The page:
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How I Enhanced My Teaching Skills With a TEFL Course

How I Enhanced My Teaching Skills With a TEFL Course | ITTT | TEFL Blog

The best thing I learned from the TEFL course cannot be explained in one thought or topic sentence because it was significant. However, for this essay, I will narrow it down to one concept. I am an experienced licensed teacher from the United States, but there is always more to learn. In the United States, I would have one or two students in my class each year that were not native English speakers. So, the idea of teaching a classroom of students where all the learners are not native speakers is new to me. I was unfamiliar with ESA's acronym (Engage, Study, Activate) until I took this course, and I appreciate this concept the most. ESA was the best thing I learned from this course.

This post was written by our TEFL certification graduate Brad A. Please note that this blog post might not necessarily represent the beliefs or opinions of ITTT.

Teaching Methodology

ESA helped me rethink my approach to explicitly teaching ESL learners. This concept got me in the right frame of mind away from the traditional parts of a lesson plan I taught in public schools in the United States. Traditionally, I would use a format of Introduction, Procedures, Guided Practice, Independent Practice, Review, and Assessment. There are similarities with ESA, but overall, it's a different teaching model.

How to Engage

The first phase is the Engagement Phase. I like the idea of engagement with the students or eliciting information from the students to immediately get them talking as soon as they walk in the classroom door. I know for some students, this can feel like a scary or frightening experience. For these students, some alert to what is expected in the classroom beforehand may be beneficial. Once in a small group of five high students in an informal setting, I had a student burst into tears when asked to tell us something about herself. I will never forget it because she taught me a good lesson that day. She was also shy in her native language. However, we spoke privately after class, and I gave her a basic handwritten syllabus that helped her remain calm and more confident in the future. I believe this Engagement phase is crucial for getting the students speaking and helping them psychologically overcome their fear of a new language. For more outgoing students, this may never be an issue, but there is some fear of failure or embarrassment for most students, especially in many Asian cultures.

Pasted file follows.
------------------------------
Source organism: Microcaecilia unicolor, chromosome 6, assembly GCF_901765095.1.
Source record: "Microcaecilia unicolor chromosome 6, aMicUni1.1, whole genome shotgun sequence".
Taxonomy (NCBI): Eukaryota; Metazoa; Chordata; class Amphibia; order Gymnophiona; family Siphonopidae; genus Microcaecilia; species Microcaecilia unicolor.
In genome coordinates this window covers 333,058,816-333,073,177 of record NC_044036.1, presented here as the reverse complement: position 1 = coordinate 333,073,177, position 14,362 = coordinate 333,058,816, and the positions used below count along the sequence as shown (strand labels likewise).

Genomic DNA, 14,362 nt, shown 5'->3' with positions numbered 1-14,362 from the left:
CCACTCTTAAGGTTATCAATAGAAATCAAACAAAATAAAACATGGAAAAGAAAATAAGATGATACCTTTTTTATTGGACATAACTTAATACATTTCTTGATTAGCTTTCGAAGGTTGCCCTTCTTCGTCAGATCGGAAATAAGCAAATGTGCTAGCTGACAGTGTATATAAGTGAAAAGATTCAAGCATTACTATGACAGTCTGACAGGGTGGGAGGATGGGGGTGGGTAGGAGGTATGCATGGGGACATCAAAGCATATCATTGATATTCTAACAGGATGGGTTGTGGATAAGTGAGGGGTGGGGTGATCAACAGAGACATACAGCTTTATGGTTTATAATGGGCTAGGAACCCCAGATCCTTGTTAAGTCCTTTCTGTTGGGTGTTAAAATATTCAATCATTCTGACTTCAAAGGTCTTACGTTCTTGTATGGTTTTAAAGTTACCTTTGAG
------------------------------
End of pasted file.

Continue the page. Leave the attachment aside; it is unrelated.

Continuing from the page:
The Engage phase should not just get the students talking, but it should focus on a specific topic chosen by the teacher. The teacher will write the students' vocabulary, not the teacher, and write these words on the board to hear the world and see the story written and rewritten phonetically to help them with the correct pronunciation. The Engage phase is always whole-group and may include games like Fizz Bizz to motivate the students and keep their attention focused on the lesson.

How to Teach

The second step in ESA is the Study Phase. The Study Phase has two parts. The first phase uses the vocabulary words written on the board by the teacher from the Engagement Phase. These individual vocabulary words are discussed for meaning and pronunciation, and this is a Teacher-Student centered activity.

The second part of the Study Phase is to check for understanding. The teacher will use gap-fill or fill-in-the-blank or a matching activity matching a word to a picture. Lastly, unscrambling a sentence from the incorrect order to the correct order may help students check for a higher level of understanding.

How to Practice

The third phase of ESA is the Activate Phase. The purpose of this phase is to put the student's new vocabulary into a realistic setting that allows the students to use the language in a real-life situation. This a time where students can feel like, "Wow, I am speaking English! I can do it!" This should help the student's self-confidence as well as be a fun time for them. Roleplay is an excellent example of a game the students can play. For example, one student can play a sick person's role, and another student could play the part of the doctor's receptionist answering the phone or a nurse or the doctor. Also, surveys like a mill drill can be used where students mill around the classroom and complete the study asking other students questions. Lastly, for more advanced students, a debate format can be used on a specific topic to have the students realistically use new vocabulary.

The students learn new words and vocabulary in the Engage Phase and learn how to pronounce them and what these words mean. In the Study Phase, they increase their understanding while allowing the teacher to check their knowledge. Lastly, students put these words to use in a real-life situation like a native speaker.

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As you can see, this is quite different from my traditional non-ESL method of teaching. Therefore, the best thing I learned from this TEFL course was the ESA or Engaged, Study, and Activate phases of teaching students that are not native speakers.

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